What is Your Privacy Worth? Lessons from Jon & Kate

Oct 7, 2009


 I generally try to avoid all things Jon and Kate.  But,  I do have a television in my house.  So, it’s hard to avoid seeing one of them airing dirty laundry on a daily basis.  Since we cannot stop the train wreck that has become their lives, maybe we can at least learn something from it and avoid a train wreck in our own lives.

Marriages end and people get divorced.  It is sad, but it is true.  Despite what John and Kate would have us think, there are actually ways to go through the divorce process without airing the most private and painful moments of your life.

Very few people that I see understand that filing a lawsuit creates a public record.  And, everything that is filed in that lawsuit is public information.  It literally sits in a file folder in the Clerk of Court’s office and can be viewed by anyone that wants to see it.  Did your spouse accuse you of having an affair in the Complaint?  If so, it is right there for everyone to see.  In some temporary hearings, the parties are allowed to submit affidavits (sworn statements) instead of actual testimony.  There are frequently affidavits from witnesses as well.  You should see what some of these affidavits say about the parties.  Attorneys are pretty good at finding witnesses that will make you sound like a horrible person in an affidavit.  At contested temporary custody hearings, each party typically submits affidavits that make them sound like the perfect parent and the other parent sound like they shouldn’t be left in a room alone with the child.  In alimony actions, the parties will typically make every allegation that they can think of to support a claim for financial support.  It is not uncommon for parties to recount 20 years’ worth of alleged mistreatment in a complaint, affidavit or other pleading.  Even if it is exaggerated or untrue, it is still on paper in a file that anyone can read.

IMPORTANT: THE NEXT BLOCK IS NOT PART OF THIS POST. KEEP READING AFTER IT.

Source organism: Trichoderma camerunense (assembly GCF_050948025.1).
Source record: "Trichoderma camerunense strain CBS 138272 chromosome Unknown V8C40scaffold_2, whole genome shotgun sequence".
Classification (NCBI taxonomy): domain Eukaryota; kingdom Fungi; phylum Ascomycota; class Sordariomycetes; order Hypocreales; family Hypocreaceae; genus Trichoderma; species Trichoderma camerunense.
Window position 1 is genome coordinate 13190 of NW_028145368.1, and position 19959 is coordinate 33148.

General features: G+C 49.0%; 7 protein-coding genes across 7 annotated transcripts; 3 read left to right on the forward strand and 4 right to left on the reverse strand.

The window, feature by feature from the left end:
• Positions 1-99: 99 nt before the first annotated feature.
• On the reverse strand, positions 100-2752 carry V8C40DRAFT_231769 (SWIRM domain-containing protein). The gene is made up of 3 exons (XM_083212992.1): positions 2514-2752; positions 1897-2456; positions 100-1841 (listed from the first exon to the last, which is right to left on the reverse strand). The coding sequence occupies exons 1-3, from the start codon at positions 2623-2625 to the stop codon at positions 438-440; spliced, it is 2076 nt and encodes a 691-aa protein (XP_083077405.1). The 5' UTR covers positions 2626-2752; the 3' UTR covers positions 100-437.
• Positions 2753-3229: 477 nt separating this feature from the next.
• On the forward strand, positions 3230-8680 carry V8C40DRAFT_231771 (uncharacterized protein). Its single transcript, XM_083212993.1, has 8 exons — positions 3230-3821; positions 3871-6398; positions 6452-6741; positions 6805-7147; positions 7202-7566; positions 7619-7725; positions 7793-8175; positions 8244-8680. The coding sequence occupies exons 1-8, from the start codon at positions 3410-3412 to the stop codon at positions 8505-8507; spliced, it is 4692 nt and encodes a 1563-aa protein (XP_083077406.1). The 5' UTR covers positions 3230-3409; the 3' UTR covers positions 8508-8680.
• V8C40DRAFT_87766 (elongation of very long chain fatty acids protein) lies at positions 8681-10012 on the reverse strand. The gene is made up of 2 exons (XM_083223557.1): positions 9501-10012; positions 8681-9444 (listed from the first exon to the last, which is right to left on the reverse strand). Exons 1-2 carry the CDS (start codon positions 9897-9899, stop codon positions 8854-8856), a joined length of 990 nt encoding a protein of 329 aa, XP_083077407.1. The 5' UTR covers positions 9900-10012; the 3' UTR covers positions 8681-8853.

Further, once you are actually in court for a hearing, there are little or no restrictions as to who sits in the courtroom during your case.  Do you want to talk the about the intimate details of your sex life in front of attorneys, a judge, a clerk, a Sheriff’s deputy and whatever random strangers are in the peanut gallery?  I can tell you from experience that it is uncomfortable to ask someone about the intimate details of their sex life in court.  Imagine how uncomfortable it would be to answer the questions!  Think about all of the intimate moments that you allowed yourself to be vulnerable during the marriage.  Now imagine having to explain or discuss those moments under oath on the witness stand in front of a room full of people that you don’t know.  You better hope that no co-workers, friends, church members, or other people that you have to see again happen to be in the courtroom.   

Even mundane matters can be uncomfortable.  Were you the authoritarian or disciplinarian for the kids during the marriage?  Well, in court you may well be termed “abusive”, “harsh” or “insensitive”.  Were you the softy with the kids?  You may be framed as “unable to set boundaries for the kids”, “afraid to discipline” or “unable to control the kids.”  Even if none of that is true, do you want to defend against those allegations in front of total strangers? 

Finally, if you allow a judge to make decisions in your case, that order will be public record.  Everybody and anybody will be able to see who got what, where the kids are and when, how much money one of you is paying to the other, etc…Do you really want the details of your family life on the public record?

If privacy is a concern to you, then resolving family law issues outside of court is your best option.  In both mediation and Collaborative Law, resolutions remain confidential.  Separation Agreements, Co-parenting Agreements and other negotiated agreements remain private.  They are not filed with a court or made a part of the public record unless the parties agree otherwise .  Your nosey friends, co-workers and neighbors do not have to know how you resolved your very personal legal issues.  

Resolving family law issues does not have to involve sacrificing your privacy.

Perhaps someone should tell Jon and Kate?

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